And then realizing this new self had its limitations. Its perception by another. That I could control what I was formed into, but could not control what others formed of me. People could look through me like the ghost I had become. People could see me as ghost. A haunting they could reject, push away, walk through. My mother could leave me screaming on a street begging for her to buy me more gum with xylitol so I could chew until I purged my body of any trace of a former self, any trace of a body. A body-less body. My mother could leave me because I could be just a voice. You can bury a voice, walk away, pat off the remorse like dust.
Even though I almost died. Even though I was close.
I could re-form. Slowly, harder this time. Not everything could be in my control. The physical was negotiable, to an extent. You could play around, you could go many, many places. Ultimately, the details are dirty. The edges are not clean. The strings are visible.
I will let you
surround yourself in an apocalyptic corner, sticking pins in holes and needles in
Your lips are important to me, the curve of your back is crucial but
there are corners of skin I want you to see and I am
You are lucky to have me here to clean you up,
you say, and
revolt secretly by letting my hairs fall out of follicles gently,
You will wake up days later, surrounded by another woman’s soft elbow, and thin legs. You will feel
her hairless, storm-less
corpse, and press against it, out of a desire to accumulate
love. The aperture of her will never wax or
wane and for that,
you are grateful.
Look: I’m scared, okay?
I want you to grab fistfuls of her and realize you prefer
Under the pillow, your head tossing and turning fitfully, wads of my hair
waiting for your decision.
What if you don’t call? What if you don’t
toss and turn
I’ve cast my best battle, my bravest soldiers have grieved
for you. In
the darkness of your room I can only hope my hairs grip and pull at the foundation of your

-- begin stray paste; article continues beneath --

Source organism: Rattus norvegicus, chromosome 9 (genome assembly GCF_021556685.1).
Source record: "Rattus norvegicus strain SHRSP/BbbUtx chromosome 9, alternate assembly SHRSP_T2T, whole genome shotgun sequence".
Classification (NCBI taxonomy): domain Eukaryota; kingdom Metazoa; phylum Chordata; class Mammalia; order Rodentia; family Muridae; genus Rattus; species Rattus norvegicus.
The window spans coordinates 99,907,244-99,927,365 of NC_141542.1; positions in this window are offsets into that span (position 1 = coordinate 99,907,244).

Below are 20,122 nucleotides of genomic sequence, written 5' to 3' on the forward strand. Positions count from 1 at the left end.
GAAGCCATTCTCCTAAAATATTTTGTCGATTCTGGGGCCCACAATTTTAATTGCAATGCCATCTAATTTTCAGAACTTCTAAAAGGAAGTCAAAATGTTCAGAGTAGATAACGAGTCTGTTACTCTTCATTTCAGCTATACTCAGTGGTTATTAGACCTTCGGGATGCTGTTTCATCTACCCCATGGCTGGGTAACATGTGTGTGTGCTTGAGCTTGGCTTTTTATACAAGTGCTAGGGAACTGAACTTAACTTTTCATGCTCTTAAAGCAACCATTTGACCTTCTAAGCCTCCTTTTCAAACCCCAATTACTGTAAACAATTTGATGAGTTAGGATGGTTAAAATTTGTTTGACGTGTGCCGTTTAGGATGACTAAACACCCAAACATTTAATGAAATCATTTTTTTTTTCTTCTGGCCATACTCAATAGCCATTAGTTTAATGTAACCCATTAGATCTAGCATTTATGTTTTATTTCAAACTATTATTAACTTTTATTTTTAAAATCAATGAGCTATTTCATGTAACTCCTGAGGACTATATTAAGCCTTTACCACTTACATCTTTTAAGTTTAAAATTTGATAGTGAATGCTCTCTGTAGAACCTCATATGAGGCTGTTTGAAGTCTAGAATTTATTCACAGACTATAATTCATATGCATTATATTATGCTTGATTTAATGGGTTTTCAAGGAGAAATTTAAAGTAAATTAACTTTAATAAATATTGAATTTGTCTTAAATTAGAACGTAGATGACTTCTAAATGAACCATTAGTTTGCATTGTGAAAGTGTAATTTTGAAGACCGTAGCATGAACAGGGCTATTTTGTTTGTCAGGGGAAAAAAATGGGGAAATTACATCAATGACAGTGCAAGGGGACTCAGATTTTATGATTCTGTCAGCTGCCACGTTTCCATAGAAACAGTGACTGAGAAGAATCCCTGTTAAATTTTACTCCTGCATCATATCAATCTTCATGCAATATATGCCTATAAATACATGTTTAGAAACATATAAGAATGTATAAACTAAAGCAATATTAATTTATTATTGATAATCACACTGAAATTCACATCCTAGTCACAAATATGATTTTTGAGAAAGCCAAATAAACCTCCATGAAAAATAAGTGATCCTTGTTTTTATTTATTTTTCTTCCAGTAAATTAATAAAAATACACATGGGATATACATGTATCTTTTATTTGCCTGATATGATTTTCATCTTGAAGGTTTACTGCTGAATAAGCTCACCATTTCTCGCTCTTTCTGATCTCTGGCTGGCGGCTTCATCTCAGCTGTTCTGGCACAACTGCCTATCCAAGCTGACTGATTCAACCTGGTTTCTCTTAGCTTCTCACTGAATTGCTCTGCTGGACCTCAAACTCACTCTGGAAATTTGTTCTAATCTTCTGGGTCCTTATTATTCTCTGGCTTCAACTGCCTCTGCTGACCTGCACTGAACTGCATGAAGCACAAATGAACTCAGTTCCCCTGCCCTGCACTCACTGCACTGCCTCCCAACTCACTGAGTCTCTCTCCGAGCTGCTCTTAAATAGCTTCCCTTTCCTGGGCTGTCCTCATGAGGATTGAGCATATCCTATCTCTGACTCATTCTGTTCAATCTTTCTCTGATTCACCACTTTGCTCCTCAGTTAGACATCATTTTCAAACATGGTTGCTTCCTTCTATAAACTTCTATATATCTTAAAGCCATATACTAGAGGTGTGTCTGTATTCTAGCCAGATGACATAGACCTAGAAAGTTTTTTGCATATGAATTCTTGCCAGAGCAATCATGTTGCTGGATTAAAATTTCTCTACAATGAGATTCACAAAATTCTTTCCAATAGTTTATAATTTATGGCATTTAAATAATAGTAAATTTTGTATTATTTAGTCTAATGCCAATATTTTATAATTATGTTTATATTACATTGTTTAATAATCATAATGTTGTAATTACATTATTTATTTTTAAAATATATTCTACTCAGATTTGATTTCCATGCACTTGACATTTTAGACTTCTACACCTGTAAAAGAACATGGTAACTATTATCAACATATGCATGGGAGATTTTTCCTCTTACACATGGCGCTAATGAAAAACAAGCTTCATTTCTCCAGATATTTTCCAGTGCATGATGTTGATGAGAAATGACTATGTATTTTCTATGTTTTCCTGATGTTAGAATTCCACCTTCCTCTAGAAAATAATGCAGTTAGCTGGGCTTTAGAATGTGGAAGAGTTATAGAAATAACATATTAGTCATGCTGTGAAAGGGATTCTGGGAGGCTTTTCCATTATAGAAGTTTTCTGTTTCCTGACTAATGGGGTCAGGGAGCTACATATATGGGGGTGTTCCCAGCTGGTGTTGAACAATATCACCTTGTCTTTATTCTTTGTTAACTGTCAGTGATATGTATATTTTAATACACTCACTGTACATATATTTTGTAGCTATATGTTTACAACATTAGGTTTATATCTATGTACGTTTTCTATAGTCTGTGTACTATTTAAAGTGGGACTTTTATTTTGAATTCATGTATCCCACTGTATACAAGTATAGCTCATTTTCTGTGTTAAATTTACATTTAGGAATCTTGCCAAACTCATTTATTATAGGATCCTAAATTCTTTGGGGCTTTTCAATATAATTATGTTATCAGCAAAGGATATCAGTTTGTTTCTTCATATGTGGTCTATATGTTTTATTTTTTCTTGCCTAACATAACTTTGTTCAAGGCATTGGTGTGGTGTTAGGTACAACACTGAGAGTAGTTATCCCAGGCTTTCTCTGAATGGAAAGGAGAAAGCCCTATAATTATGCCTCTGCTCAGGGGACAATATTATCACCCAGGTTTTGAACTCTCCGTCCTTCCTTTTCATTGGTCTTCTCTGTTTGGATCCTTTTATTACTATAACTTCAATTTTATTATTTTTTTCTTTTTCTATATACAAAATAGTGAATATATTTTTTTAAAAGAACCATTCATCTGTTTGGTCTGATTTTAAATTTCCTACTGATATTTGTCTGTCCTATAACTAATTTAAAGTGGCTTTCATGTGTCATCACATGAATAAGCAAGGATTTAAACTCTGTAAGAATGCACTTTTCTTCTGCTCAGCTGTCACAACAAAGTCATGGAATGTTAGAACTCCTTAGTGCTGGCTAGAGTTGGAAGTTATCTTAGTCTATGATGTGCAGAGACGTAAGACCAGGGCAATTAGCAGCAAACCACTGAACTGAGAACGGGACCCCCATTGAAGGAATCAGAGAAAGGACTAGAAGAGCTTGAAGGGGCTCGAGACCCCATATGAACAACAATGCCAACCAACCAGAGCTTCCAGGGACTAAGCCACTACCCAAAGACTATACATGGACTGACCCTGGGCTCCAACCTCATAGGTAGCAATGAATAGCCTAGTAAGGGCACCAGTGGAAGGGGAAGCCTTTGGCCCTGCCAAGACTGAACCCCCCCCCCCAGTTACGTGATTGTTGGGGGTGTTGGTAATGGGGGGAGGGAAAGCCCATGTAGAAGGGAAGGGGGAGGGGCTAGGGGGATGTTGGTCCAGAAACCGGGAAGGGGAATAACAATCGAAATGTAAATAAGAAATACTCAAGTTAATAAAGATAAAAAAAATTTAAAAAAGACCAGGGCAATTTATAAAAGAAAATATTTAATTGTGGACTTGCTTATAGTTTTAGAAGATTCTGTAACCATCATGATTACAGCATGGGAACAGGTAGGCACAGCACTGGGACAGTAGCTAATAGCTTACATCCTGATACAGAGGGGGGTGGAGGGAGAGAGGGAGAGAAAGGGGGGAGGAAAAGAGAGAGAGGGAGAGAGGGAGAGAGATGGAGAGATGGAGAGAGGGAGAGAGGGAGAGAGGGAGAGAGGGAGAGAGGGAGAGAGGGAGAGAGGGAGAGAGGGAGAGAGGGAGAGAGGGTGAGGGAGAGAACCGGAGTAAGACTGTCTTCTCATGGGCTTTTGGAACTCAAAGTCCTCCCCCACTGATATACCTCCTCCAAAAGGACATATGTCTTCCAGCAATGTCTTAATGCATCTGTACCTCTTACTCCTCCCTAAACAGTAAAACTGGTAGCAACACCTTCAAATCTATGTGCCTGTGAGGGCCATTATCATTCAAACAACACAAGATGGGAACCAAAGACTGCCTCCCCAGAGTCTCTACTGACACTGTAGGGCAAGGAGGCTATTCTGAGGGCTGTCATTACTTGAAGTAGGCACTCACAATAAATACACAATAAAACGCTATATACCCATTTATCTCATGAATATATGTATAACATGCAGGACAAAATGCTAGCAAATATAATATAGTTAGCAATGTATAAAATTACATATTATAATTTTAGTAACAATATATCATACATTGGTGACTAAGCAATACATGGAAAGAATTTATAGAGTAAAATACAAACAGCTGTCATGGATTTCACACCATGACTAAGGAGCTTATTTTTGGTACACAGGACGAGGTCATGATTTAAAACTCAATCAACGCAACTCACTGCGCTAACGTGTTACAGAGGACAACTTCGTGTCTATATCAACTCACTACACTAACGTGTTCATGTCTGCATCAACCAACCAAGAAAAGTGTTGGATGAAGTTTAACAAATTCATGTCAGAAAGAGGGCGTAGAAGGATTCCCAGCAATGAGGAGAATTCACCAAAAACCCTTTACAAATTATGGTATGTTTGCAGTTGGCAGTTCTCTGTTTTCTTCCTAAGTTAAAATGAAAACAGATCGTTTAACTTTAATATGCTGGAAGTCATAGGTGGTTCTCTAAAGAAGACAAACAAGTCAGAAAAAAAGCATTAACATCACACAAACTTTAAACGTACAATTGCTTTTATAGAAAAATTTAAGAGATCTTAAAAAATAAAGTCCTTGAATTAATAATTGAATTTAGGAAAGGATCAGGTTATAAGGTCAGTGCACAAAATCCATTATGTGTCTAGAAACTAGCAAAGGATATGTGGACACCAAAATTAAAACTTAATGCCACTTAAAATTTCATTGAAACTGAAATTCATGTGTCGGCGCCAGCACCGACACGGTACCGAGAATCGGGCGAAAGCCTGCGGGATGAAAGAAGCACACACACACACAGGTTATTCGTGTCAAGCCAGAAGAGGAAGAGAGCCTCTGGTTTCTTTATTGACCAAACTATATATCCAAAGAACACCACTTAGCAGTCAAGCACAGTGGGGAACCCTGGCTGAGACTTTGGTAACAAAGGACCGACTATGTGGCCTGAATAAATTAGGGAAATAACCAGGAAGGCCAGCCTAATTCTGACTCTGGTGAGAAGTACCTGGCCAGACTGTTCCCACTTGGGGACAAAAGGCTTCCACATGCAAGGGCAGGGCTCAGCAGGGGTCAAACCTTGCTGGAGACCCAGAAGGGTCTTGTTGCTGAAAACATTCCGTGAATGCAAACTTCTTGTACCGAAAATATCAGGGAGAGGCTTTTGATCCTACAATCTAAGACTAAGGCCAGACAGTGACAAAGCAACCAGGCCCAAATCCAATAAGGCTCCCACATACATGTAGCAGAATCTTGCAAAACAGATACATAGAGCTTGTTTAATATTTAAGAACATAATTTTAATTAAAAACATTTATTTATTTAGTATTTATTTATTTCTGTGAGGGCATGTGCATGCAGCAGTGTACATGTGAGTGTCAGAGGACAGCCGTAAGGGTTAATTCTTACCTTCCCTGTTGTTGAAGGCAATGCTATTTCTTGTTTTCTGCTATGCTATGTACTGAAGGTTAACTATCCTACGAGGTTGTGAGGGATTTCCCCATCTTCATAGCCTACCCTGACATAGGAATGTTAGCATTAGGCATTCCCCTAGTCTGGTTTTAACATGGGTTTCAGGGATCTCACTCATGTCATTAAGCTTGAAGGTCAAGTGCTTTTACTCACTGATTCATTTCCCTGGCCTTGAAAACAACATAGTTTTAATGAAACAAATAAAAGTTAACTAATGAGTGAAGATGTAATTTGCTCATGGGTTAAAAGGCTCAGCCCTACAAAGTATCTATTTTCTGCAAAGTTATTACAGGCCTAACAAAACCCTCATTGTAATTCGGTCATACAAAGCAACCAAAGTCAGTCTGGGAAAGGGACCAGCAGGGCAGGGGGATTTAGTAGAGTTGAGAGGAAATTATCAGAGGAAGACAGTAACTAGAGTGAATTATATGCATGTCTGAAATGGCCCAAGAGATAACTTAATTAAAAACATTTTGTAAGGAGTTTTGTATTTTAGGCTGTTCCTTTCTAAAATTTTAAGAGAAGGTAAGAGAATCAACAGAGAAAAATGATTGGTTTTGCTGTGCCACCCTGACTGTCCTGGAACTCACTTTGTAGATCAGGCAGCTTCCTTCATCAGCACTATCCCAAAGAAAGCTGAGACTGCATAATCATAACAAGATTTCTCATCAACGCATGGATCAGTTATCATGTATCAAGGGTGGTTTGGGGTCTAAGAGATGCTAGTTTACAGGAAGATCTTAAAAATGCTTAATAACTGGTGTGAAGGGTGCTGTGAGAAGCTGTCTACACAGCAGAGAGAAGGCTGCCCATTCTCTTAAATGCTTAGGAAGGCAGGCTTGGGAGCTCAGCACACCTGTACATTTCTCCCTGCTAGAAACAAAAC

covering your brain with thick-set ropes and a prickly, just-above-the-surface
Just the wind.
The moon is loud today.
You will stop just for a second too long as you go to close the window, and for that
you will have let me won.
Not everything is physical. Not everything can be physical. I have to remind myself of that some days. Sometimes I forget what it would feel like to just be. Not the physical presence, not what is filling my body and presenting itself to the world. I forget what it feels like until the time, for example, someone told me in law school, I fell for your brain.
Even when I am lying in bed, trying to relax, I am always hyper aware of the body, its position, its feeling. My body, my position, my feeling. And another’s.
The brain itself occupies time, space, other people’s perceptions. A few years back my father was diagnosed with a brain tumor. The day he was going in for surgery, I felt more panic than I could understand. Here was my father, extremely intelligent, who still had so much left to do. If stories, banks of knowledge, mathematical equations were somehow lost, I felt like, strangely, I could never forgive myself.
When my younger brother woke up from a coma with massive brain damage, I also thought of ideas of forgiveness. Who was this stranger in front of me, chanting words and re-learning how to walk? Grabbing fistfuls of me like he could lean. I could only offer so much. I thought of one of the last conversations I had with him before he did it. He had walked into the kitchen with a friend. I had just dyed my hair red and was home for the weekend from college.
–Hey, this is my sister…Oh…she dyed her hair. It used to be a much different color.
For some reason, I’ll never forget the way he looked at me like a stranger. My hair had been so familiar to him, and now I had taken that from him. Later, while staring at his emaciated body in the hospital, I wondered if my hair was to blame.
My brother’s brain performed miracles. Doctors said he would never recover. But the formation of an identity is a strong-willed creature. Pushing and pulling, crying with frustration, he learned to walk again. To talk. To write. To love again. His body had never been so skinny before as it had been after months in a hospital bed.
Slowly, he banked his muscles. Slowly, he stored fat. Slowly, my roots grew out to reveal my natural color.
Forgiveness could start with the follicle. Honesty could begin again. A blank canvas to begin again however we want.